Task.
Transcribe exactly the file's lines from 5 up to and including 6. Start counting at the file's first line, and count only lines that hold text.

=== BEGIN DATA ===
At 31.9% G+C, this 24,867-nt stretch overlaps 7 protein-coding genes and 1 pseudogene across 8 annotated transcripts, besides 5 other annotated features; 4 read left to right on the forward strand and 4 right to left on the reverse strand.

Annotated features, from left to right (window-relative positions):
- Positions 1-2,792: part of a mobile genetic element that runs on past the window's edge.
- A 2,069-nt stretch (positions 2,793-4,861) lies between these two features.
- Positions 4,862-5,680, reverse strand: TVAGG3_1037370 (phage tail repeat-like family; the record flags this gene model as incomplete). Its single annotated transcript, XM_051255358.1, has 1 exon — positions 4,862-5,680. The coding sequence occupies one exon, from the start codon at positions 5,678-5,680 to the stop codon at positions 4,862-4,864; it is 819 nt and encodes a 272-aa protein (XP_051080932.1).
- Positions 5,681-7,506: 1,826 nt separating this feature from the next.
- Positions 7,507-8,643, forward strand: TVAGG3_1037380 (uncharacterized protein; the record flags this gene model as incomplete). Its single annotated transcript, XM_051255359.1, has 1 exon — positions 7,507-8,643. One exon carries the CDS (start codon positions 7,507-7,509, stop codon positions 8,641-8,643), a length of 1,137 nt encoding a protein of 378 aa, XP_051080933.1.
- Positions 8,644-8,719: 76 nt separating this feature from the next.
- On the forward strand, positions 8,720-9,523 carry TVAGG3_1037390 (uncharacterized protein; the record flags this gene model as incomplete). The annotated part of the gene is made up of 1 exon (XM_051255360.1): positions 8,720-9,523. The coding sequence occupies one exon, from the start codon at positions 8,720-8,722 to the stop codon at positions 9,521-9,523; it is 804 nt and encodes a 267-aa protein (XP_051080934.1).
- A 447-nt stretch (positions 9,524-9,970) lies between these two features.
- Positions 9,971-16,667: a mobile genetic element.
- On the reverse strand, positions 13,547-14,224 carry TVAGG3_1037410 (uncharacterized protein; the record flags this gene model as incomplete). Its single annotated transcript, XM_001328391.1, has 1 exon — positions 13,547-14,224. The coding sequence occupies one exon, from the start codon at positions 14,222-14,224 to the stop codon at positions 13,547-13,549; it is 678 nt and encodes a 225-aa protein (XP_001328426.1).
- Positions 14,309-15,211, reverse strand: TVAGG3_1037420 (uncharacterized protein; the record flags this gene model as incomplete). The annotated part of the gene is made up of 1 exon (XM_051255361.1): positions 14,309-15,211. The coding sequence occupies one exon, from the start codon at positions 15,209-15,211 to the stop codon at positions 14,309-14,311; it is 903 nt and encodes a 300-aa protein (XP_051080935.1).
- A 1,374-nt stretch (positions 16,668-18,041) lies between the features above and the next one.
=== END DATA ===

- Positions 4,862-5,680, reverse strand: TVAGG3_1037370 (phage tail repeat-like family; the record flags this gene model as incomplete). Its single annotated transcript, XM_051255358.1, has 1 exon — positions 4,862-5,680. The coding sequence occupies one exon, from the start codon at positions 5,678-5,680 to the stop codon at positions 4,862-4,864; it is 819 nt and encodes a 272-aa protein (XP_051080932.1).
- Positions 5,681-7,506: 1,826 nt separating this feature from the next.